Gov. Greg Abbott (R., Texas) visits the U.S.-Mexico border with Former President Trump in Pharr, Texas, June 30, 2021.
A federal judge blocked Texas Governor Greg Abbott‘s ban on mask mandates in public schools in a Wednesday ruling.
U.S. District Court Judge Lee Yeakel ruled that Abbott’s directive banning public schools from requiring students and faculty to wear masks as a condition of attendance infringed upon the right of disabled students to free and fair access to public education.
The nonprofit advocacy group Disabled Rights Texas filed the lawsuit against the state, contending that the order outlawed safeguards for health compromised children who are more susceptible to serious complications by COVID infection.
In his decision, Yeakel said: “The spread of COVID-19 poses an even greater risk for children with special health needs. Children with certain underlying conditions who contract COVID-19 are more likely to experience severe acute biological effects and to require admission to a hospital and the hospital’s intensive-care unit.”
Yeakel added that virus transmission in public schools remains high enough that it has prompted some districts to suspend in-person learning due to outbreaks among students and staff.
As a result of Yeakel’s ruling, Texas Attorney General Ken Paxton, named as a defendant on the lawsuit in addition to Abbott, is barred from taking retaliatory action or imposing financial penalty, including withholding funding, on school districts who maintain mandatory mask protocols. As its next legal recourse, the state of Texas is considering seeking an appeal, Paxton’s office suggested in a tweet Wednesday.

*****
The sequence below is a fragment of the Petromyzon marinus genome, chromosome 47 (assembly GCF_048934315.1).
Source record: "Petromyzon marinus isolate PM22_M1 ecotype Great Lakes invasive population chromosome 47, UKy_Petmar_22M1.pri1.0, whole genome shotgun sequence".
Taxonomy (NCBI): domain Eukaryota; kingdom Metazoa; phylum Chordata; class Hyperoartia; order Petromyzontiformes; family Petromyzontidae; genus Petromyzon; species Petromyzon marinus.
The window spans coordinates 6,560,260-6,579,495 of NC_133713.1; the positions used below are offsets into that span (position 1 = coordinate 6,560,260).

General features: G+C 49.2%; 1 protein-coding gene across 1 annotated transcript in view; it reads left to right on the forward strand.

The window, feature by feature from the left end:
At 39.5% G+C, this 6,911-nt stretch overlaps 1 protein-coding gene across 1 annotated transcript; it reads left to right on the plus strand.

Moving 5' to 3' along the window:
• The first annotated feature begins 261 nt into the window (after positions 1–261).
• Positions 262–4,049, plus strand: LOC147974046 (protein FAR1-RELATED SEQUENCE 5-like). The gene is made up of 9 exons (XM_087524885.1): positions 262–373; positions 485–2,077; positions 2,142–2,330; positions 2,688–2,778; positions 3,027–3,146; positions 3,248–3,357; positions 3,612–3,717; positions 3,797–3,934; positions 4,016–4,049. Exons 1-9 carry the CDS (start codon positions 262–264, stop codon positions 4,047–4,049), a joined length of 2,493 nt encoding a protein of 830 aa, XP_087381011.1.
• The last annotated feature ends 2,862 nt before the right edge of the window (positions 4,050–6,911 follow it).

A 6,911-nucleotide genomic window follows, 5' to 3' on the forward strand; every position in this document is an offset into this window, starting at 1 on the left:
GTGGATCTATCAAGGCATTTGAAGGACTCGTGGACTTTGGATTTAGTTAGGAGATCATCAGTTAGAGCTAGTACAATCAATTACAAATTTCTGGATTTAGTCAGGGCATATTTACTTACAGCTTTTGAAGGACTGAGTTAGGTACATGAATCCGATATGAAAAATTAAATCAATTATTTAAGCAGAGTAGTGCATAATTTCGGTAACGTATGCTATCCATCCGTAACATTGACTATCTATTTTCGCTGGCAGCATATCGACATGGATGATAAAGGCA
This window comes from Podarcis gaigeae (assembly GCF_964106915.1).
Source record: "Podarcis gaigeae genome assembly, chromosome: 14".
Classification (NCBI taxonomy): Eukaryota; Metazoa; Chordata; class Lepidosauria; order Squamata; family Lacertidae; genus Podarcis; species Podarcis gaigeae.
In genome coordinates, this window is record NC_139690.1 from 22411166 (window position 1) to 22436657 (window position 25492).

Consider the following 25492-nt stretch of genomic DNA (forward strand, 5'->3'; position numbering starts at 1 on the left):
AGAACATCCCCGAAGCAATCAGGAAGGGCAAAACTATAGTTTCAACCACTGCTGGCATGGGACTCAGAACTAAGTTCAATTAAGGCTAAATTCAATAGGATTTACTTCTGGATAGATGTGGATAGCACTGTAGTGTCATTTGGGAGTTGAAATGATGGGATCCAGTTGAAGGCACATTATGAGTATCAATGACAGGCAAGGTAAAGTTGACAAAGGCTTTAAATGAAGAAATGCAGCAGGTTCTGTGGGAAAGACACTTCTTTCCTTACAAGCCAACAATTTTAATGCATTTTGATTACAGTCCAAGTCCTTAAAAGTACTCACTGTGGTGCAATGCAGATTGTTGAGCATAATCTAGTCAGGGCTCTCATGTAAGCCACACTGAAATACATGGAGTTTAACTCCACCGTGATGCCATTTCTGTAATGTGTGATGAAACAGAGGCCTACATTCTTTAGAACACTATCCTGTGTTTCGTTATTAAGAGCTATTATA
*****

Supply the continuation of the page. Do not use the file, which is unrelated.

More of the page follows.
“I strongly disagree with Judge Yeakel’s opinion barring my office from giving effect to GA-38, which prohibits mask mandates imposed by government entities like school districts,” Paxton wrote. “My Agency is considering all legal avenues to challenge this decision.”
A lawyer for the plaintiff lauded the ruling as a necessary protection for immunocompromised children.
“We are thankful that school districts can now take the steps necessary to protect these students,” Kym Davis Rogers, litigation attorney at Disability Rights Texas wrote in a statement. “No student should be forced to make the choice of forfeiting their education or risking their health, and now they won’t have to.”
Over the last few months, Abbott and Paxton have petitioned courts to strike down mask mandates in multiple localities across the state, such as Dallas County, which they argued enforced the measure in defiance of their earlier executive order.
Similar legal battles have played out in Florida over Republican Governor Ron DeSantis’s order prohibiting forced masking in public institutions.
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